Ghana’s gross international reserves stood at $7.68 billion at the end of June 2022, said Mr Kwaku Agyeman Kwarteng, Chairman of Parliament’s Finance Committee.
Speaking in Parliament, Mr Kwarteng said the country’s total international reserves stood at $9.7 billion at the end of December 2021, which declined to $7.68 billion at the end of June 2022, according to the Bank of Ghana (BOG).
He said this in an attempt to correct parts of the Finance Committee’s report, which was tabled before the House and subsequently approved a loan facility between the Government of Ghana and the African Export-Import Bank (Afreximbank) for a maximum of $750 million. Financial capital and growth-related spending in the 2022 budget statement.
“In that report, Mr Speaker, we reported that the BoG’s international reserves had fallen from $9 billion to $3 billion,” Mr Kwarteng said.
“Mr Speaker, it was a mistake. It was an unfortunate oversight.”
He said, in terms of net international reserves, the country closed December 2021 with $6.08 billion, a position that fell to $3.58 billion at the end of June 2022.
“Mr Speaker, I regret the error, and I request the clerk at the table that all records be corrected,” Mr Kwarteng said.
However, the finance committee chairman’s attempt to amend the report adopted by the House using a statement did not go down well with the House’s minority caucus.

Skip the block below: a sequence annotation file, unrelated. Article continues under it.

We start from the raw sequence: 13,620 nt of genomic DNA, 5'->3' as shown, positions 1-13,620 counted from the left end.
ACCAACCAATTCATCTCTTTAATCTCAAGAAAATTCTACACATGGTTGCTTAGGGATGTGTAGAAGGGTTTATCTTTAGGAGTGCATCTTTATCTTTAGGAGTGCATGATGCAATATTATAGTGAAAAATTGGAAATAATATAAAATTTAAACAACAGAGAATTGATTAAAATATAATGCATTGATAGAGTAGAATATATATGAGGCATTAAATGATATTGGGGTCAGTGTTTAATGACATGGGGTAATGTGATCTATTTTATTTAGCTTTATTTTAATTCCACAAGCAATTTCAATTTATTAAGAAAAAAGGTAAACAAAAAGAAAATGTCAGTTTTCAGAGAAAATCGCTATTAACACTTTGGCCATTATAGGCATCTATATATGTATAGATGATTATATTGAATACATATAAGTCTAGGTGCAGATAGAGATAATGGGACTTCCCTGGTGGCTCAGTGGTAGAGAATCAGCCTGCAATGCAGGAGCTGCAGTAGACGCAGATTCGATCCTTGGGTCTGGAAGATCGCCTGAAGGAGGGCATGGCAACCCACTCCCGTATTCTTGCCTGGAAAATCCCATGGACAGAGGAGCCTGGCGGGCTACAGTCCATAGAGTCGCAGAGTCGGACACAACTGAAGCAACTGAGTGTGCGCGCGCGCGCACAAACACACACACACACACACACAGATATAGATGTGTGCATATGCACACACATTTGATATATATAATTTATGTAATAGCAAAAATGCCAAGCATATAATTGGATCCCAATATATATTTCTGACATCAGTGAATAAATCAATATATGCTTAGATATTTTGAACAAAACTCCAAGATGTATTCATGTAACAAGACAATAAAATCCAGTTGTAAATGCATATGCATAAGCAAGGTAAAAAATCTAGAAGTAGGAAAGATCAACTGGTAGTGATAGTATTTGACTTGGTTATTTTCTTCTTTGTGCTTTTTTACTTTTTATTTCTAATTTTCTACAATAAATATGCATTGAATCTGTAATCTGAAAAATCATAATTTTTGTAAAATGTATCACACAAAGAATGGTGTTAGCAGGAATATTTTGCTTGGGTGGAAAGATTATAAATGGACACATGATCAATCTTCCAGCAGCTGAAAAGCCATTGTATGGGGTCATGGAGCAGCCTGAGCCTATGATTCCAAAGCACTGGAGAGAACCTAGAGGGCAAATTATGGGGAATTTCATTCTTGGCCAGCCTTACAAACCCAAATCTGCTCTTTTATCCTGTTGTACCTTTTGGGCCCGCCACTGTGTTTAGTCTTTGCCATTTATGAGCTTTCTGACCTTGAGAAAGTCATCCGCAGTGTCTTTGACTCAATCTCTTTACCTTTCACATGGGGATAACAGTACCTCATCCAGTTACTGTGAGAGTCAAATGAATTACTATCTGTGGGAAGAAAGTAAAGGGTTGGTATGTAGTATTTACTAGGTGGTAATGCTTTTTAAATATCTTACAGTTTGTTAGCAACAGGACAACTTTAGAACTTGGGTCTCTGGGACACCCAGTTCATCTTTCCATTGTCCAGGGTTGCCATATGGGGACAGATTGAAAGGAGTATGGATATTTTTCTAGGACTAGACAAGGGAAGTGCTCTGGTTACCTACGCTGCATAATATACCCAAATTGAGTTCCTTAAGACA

Dr. Cassiel Ato Forson, Ranking Member, Finance Committee, said he was not aware that a statement could amend a committee’s report, after it was received and subsequently approved by the House.
“Mr Speaker, the $3 billion in the committee’s report is not just off the charts, it’s coming from the minister responsible for finance,” Dr Forson said.
“Mr. Speaker, I was at that meeting, the minister responsible for finance, who made this statement.”
He said if for some reason, what was in their records was different from what the central bank had, then the central bank should issue a statement to correct the error.
He urged the chairman to leave the matter to the BoG for rectification.
He said, Article 184 (1) of the 1992 Constitution states that “the Committee of Parliament responsible for financial arrangements shall monitor the receipt and payment or transfer of foreign currency by the Bank of Ghana within and outside Ghana and shall report the same to Parliament once every six months.”
He said that since the Eighth Parliament assumed power, the Finance Committee has not had the opportunity to report to Parliament on the country’s foreign exchange reserves; He also said that it was the responsibility of the BoG to submit the report to the committee so that it could report to the House.
Alhaji Mohammed Mubarak Muntaka, Minority Chief Whip, who called on the Finance Committee to do due diligence before presenting their reports to the House, urged the Chairman to withdraw his statement.
He said: “If we let the statement stand, the repercussions are going to be chain reactions.”
Mr. Alexander Kwamina Afenyo-Merkin, the Deputy Majority Leader, said this is not the first time that an error has been rectified in the House; Noting that “and he (Mr Kwarteng) did it in good faith.”
He clearly stated that previous reports that the country was so bad, instead of corrections, should bring joy to the House, that the country was not as bad as they thought.
He agreed with the ranking member that the House encourages the BoG to verify the Chairman’s statement.
Mr. Osei Kei-Mensah-Bonsu, the Majority Leader, said on Monday, July 25, the Minister of Finance will be in the House to present the Mid-Year Review Budget Statement and Economic Policy and Government’s Supplementary Estimates for 2022. House, and the Minister will speak on the matter.
Mr Andrew Asiamah Amoko, the Second Deputy Speaker, presiding as Speaker, said the leadership of the House would meet to resolve the issue.